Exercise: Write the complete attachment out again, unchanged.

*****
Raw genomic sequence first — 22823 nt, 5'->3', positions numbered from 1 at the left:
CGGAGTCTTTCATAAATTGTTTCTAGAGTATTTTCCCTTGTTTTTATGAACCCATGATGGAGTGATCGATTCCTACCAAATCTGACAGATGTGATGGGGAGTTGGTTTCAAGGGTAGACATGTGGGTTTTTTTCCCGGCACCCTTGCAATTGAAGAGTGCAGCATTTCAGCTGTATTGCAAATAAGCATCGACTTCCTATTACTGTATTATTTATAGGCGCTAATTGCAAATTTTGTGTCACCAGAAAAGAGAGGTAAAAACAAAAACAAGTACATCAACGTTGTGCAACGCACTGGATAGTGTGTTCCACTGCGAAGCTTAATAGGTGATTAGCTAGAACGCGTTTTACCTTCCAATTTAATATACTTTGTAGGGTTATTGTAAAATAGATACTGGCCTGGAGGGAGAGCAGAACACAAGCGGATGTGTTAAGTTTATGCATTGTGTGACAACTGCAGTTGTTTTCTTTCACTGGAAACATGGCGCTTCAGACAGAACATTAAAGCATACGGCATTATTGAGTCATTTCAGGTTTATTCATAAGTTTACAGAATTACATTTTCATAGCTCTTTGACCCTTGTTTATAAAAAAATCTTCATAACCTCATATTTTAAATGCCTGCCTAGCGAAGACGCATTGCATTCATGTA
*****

Raw genomic sequence first — 22823 nt, 5'->3', positions numbered from 1 at the left:
CGGAGTCTTTCATAAATTGTTTCTAGAGTATTTTCCCTTGTTTTTATGAACCCATGATGGAGTGATCGATTCCTACCAAATCTGACAGATGTGATGGGGAGTTGGTTTCAAGGGTAGACATGTGGGTTTTTTTCCCGGCACCCTTGCAATTGAAGAGTGCAGCATTTCAGCTGTATTGCAAATAAGCATCGACTTCCTATTACTGTATTATTTATAGGCGCTAATTGCAAATTTTGTGTCACCAGAAAAGAGAGGTAAAAACAAAAACAAGTACATCAACGTTGTGCAACGCACTGGATAGTGTGTTCCACTGCGAAGCTTAATAGGTGATTAGCTAGAACGCGTTTTACCTTCCAATTTAATATACTTTGTAGGGTTATTGTAAAATAGATACTGGCCTGGAGGGAGAGCAGAACACAAGCGGATGTGTTAAGTTTATGCATTGTGTGACAACTGCAGTTGTTTTCTTTCACTGGAAACATGGCGCTTCAGACAGAACATTAAAGCATACGGCATTATTGAGTCATTTCAGGTTTATTCATAAGTTTACAGAATTACATTTTCATAGCTCTTTGACCCTTGTTTATAAAAAAATCTTCATAACCTCATATTTTAAATGCCTGCCTAGCGAAGACGCATTGCATTCATGTA